Carl, to be honest, writing biographies doesn’t interest me much. I enjoy reading them. “When Pride Still Mattered” might have been my favorite sports book. My most recent read was, “Alexander Hamilton,” and there have been few books that I’ve enjoyed more.

But I think you need a compelling personality to produce a good biography and I don’t know if Hutson had one, or even a very interesting life outside the game. And if the book was going to be all about football, I don’t know if it would be possible to sufficiently research it with limited film to watch, no scouting reports to read and nobody left to interview who truly had historical perspective on that era.

I’ve read every Green Bay Press-Gazette over Hutson’s 11-year career and the sports pages of either the Milwaukee Sentinel or Milwaukee Journal for those roughly 4,000 days, as well. I’ve also interviewed numerous players about him from the 1930s and ‘40s, and everyone raved about his pass-catching ability. What’s more, when Paul Zimmerman came to Green Bay and watched film of Hutson for a 1989 Sports Illustrated story, he said he saw enough to confirm his greatness, and I’ve always had a lot respect for Zimmerman.

My impression is Hutson was a one-of-a-kind player with a special talent who helped revolutionize the game.

But here are some questions I’d want to have answered by coaches and players before writing a book about him, and I don’t believe that would be possible anymore.

How often did Hutson split out wide on offense? Old newspaper clippings and quotes from teammates suggest not often, at least until the last year or two of his career. In Curly Lambeau’s Notre Dame Box, his offensive ends lined up a yard outside the tackles. Apparently, Lambeau put in some special plays for Hutson, but only game films could confirm how often – or how little – Hutson lined up like one of today’s wide receivers.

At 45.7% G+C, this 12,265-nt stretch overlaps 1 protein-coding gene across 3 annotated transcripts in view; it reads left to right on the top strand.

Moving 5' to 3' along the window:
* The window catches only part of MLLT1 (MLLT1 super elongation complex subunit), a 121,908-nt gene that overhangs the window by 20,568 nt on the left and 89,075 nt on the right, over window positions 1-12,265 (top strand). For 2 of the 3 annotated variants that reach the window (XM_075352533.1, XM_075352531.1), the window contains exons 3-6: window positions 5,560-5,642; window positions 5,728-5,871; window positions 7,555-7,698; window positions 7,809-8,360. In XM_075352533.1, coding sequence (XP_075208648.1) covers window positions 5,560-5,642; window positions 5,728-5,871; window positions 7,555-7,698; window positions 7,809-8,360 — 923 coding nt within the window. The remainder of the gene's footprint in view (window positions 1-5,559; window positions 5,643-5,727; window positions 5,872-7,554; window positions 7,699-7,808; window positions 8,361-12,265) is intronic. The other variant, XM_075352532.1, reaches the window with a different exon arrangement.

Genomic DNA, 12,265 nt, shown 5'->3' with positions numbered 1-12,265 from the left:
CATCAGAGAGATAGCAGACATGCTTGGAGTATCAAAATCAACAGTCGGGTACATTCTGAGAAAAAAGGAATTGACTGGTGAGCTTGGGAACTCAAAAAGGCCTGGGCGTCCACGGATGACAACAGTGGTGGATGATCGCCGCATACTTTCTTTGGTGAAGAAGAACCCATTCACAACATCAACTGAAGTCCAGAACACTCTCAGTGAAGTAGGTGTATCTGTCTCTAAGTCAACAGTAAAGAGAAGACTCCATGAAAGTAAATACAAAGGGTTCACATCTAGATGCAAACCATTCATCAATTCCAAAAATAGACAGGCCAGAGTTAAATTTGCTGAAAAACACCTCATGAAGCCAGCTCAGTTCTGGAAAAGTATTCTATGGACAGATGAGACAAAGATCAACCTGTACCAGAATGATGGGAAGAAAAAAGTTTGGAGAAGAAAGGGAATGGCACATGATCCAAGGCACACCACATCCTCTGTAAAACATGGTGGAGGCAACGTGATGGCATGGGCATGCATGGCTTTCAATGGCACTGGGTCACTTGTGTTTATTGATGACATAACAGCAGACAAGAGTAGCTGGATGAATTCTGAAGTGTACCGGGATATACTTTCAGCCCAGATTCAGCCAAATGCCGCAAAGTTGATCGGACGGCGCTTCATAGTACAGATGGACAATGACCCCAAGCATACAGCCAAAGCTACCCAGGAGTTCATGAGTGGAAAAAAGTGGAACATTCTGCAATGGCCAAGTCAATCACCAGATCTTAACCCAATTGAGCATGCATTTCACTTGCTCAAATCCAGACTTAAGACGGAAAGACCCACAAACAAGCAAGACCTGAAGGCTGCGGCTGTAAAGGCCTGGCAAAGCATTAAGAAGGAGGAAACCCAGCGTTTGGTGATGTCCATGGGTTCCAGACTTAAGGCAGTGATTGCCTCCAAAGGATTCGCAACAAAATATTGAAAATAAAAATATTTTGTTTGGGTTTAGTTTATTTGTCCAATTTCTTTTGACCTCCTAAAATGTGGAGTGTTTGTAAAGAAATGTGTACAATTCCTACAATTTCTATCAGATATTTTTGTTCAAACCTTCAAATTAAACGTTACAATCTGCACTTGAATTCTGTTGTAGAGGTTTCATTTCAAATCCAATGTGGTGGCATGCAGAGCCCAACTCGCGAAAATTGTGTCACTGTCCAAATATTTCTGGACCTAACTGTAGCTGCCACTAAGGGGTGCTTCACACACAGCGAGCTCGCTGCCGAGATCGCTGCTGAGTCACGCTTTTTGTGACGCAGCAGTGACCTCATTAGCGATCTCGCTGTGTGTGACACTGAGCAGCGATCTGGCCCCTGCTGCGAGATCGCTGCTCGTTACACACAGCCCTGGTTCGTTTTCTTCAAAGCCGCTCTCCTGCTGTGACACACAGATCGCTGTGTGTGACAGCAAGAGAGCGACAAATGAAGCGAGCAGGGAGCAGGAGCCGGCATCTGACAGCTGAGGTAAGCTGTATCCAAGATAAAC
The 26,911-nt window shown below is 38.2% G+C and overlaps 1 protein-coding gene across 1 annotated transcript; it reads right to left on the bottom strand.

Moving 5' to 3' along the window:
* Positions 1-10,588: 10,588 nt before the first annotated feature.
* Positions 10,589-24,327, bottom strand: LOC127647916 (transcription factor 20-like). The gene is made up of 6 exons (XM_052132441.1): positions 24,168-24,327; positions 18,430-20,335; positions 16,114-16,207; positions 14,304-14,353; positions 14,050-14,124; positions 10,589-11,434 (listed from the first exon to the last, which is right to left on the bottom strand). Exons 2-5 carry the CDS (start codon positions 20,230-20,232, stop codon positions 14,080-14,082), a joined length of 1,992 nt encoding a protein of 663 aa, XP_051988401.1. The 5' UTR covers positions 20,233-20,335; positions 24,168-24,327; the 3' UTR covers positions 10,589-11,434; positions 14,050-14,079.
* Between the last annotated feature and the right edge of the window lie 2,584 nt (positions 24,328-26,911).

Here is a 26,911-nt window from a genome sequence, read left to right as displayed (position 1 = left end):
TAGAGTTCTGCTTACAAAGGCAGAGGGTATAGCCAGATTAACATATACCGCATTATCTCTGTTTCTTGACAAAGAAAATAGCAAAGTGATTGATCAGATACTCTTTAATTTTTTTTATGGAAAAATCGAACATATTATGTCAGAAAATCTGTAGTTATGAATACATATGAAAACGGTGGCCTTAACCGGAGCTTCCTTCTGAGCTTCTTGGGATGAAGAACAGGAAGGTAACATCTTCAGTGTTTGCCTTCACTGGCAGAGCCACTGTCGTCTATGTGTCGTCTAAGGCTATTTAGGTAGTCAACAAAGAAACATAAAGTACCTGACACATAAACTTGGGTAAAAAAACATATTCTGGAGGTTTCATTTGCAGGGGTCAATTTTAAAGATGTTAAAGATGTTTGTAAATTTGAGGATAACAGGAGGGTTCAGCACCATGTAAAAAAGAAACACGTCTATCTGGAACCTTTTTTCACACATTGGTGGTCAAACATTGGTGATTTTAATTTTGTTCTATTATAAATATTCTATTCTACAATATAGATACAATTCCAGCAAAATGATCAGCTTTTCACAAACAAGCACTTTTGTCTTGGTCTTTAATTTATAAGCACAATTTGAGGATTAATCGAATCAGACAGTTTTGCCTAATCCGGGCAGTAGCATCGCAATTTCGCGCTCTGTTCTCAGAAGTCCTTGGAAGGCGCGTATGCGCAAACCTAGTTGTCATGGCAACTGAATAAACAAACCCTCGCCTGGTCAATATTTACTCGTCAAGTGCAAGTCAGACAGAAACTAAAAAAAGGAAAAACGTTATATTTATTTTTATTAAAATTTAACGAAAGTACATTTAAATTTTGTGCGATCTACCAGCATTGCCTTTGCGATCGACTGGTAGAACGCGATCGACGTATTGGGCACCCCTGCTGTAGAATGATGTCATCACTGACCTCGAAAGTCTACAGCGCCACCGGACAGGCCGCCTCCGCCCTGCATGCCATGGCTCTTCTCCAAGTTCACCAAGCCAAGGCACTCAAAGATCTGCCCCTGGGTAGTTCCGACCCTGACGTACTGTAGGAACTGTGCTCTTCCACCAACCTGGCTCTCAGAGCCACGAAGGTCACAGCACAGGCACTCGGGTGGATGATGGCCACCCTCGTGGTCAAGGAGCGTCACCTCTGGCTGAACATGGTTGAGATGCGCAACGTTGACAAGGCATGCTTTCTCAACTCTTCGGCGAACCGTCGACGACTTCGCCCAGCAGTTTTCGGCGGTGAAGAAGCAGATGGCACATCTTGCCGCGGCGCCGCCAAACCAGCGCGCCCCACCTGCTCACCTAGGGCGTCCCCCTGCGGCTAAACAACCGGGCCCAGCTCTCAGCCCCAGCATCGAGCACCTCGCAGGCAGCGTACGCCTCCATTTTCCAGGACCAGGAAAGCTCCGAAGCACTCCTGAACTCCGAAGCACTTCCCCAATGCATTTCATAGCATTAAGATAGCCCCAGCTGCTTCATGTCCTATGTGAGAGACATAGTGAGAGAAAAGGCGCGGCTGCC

What were the pluses and minuses of him having to play both ways? Hutson was a gangly 6-foot-1, 185 pounds as a rookie. Only one other end in the league weighed less. The other 44 ends averaged nearly 200 pounds. With limited substitution, ends were primarily blockers on offense and had one of the toughest assignments in the game on defense, protecting their team’s flanks with only four defenders playing off the line. Once the Packers added Larry Craig in 1939, Hutson was able to switch to a cover position on defense, while Craig doubled as a blocking back and defensive end. But in Hutson’s first four years, he played defensive end on a seven-man front. Some of his teammates gave him credit for trying, but the impression they left was that he was a liability as a blocker and defending against the run. Again, only game film could provide insight as to whether his big plays as a receiver more than made up for his shortcomings in other areas.